Monday, October 14, 2013

Nature is...

God is...

I attended a Schlitz Audubon Nature Center, Spiritual World of Nature program this past week where we were invited to briefly share what nature means to us.  I said, “Nature is where God talks and I listen.”  After speaking those words I began to appreciate again the gifts accompanying the suffering that led me into the natural world where I found a unique solace and answers to many of life’s toughest questions. I am grateful for having recorded the comfort and insights I experienced in my memoir “God Never Hurries.”  Now I can remember and relive them, and share with others.

Nature is—where the morning sun beamed through the trees and whispered, “Be not afraid;” where I came to know a caring Presence to whom I belong; it is celebrating freedom at dusk that was like a trip to the moon on gossamer wings; it is a magnificent, warm, soul soaking rain; it is a huge oak tree where I sometimes took my troubles and always parted with a sense of communion and strength; it is a blue moonlit snow drift where I played with my late son Joe and dog Lydia; it is a bright, fall, moonlit night that called me outside to write one night; it is the smell of wood smoke in my sweatshirt and the rustle of dry leaves in dark trees above that gave me respite from my troubles; it is a curious deer that encouraged my curiosity and later another deer that showed me all is Eucharist; it is tall gray herons wading in a thick gray blanket of fog that let me sense the seamlessness of the world’s soul; it is a sunlit fog that showed the church of my birth in a rusting old car buried upside down on the beach; it is water running under a milky cascade of ice on the bluff that sounded like a happy, vibrant church where everyone has a voice; and peddling my bike past a swamp, where I heard frogs talking, I was reminded to talk more and share myself with others.  I could go on and on but I think you can understand why I listen when God talks.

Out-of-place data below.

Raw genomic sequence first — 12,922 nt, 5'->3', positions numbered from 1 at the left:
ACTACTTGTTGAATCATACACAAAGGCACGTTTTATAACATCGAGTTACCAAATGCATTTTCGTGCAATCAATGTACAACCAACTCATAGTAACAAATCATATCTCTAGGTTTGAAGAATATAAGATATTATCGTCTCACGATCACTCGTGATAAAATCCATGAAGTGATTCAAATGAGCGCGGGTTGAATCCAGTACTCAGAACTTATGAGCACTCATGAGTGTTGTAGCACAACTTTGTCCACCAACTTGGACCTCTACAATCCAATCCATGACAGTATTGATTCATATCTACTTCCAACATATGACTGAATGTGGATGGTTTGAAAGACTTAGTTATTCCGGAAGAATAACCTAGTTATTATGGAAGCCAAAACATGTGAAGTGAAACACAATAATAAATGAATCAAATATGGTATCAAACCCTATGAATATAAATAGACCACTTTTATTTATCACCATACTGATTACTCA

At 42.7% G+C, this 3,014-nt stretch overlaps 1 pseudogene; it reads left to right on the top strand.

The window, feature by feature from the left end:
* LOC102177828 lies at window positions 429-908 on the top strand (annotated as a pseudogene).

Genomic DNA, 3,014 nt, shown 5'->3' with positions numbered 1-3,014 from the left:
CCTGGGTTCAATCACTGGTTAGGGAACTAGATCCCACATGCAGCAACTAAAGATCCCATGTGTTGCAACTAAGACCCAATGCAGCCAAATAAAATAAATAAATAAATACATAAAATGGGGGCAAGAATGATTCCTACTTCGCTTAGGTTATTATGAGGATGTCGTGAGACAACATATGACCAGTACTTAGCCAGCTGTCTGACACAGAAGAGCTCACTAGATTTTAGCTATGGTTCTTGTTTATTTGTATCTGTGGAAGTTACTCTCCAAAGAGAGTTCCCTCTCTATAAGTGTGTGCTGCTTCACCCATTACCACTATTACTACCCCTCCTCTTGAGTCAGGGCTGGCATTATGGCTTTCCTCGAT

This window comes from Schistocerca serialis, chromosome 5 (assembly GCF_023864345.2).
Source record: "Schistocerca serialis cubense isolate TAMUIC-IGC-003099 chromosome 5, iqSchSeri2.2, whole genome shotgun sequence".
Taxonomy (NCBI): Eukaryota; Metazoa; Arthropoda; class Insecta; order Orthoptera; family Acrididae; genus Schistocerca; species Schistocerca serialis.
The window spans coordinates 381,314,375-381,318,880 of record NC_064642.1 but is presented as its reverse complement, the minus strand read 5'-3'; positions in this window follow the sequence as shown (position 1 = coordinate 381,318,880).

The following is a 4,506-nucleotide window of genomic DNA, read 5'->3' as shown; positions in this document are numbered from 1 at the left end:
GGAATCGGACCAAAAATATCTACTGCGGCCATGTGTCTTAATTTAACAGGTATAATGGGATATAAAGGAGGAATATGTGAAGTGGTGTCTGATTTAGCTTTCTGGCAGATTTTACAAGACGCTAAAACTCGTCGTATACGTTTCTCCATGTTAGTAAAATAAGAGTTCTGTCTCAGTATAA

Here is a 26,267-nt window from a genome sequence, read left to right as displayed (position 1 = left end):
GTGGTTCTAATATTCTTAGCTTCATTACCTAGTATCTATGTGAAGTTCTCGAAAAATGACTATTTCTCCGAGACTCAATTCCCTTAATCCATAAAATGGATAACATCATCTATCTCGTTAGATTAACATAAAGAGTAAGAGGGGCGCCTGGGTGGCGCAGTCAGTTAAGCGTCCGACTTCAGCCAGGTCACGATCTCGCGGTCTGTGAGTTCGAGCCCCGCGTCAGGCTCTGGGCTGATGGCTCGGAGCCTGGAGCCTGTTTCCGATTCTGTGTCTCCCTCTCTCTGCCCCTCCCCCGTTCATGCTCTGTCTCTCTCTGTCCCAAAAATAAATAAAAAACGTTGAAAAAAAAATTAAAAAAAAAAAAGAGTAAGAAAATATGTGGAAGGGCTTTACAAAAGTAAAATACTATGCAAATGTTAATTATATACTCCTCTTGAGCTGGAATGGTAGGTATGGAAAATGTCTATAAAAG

A common theme from others who shared what nature meant for them at last week’s program was a sense of balance and centering.  And then our competent instructor led us to see how the interdependency of diverse natural communities is the source of their strength and order. 

We too are a part of the natural world.  Could valuing the interdependency of our diverse human communities lead us to strength and order?  What if we all prayed toward that end?         

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